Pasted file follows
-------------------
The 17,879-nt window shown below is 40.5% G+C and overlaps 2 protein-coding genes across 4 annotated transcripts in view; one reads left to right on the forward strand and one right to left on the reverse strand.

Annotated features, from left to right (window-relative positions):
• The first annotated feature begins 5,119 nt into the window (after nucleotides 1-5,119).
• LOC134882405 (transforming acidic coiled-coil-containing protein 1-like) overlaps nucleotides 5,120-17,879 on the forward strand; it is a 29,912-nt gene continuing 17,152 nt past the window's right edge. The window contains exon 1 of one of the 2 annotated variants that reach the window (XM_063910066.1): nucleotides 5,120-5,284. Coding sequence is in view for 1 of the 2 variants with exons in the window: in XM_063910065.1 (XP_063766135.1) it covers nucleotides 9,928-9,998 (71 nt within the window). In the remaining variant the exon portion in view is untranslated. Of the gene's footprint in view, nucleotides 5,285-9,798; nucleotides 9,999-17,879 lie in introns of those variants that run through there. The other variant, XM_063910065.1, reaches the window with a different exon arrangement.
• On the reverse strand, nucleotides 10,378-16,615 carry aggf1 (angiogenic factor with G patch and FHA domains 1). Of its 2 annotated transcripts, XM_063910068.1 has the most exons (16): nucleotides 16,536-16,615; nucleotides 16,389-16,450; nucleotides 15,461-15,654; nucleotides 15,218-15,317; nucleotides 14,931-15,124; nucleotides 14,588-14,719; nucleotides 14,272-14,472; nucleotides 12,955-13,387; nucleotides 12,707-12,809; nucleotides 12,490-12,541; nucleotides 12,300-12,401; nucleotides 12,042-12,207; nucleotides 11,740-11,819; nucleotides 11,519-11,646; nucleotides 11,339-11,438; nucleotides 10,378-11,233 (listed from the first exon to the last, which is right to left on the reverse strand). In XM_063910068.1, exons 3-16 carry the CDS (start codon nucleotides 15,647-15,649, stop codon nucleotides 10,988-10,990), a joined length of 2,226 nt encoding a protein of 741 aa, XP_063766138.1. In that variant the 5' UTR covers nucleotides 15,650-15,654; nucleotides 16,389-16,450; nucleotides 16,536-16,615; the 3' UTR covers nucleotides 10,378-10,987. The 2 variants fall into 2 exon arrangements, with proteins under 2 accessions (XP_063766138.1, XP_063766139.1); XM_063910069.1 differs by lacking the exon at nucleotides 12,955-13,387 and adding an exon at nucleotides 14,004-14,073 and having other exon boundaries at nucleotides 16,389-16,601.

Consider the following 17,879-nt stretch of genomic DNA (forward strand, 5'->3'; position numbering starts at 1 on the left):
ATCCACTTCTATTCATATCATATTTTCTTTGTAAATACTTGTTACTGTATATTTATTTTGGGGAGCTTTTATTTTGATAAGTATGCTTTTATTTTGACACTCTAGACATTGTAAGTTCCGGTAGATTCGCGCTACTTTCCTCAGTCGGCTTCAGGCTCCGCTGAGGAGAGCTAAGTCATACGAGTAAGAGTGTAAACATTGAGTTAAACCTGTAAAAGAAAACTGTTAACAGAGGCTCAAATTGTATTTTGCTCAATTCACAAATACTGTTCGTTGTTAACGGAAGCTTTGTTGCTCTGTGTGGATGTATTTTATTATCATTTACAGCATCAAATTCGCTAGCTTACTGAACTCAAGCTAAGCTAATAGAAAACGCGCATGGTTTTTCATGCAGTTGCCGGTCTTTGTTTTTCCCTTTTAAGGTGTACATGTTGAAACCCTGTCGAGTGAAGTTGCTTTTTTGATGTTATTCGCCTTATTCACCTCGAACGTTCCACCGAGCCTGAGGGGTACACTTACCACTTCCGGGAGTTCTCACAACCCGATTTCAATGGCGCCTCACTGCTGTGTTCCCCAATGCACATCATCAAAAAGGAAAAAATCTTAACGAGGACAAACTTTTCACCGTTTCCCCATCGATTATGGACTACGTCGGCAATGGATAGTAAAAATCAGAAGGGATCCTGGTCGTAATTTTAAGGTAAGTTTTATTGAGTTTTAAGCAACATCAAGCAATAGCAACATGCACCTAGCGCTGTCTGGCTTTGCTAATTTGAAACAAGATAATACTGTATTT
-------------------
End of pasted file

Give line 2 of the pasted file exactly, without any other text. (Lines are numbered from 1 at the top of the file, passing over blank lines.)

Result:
Annotated features, from left to right (window-relative positions):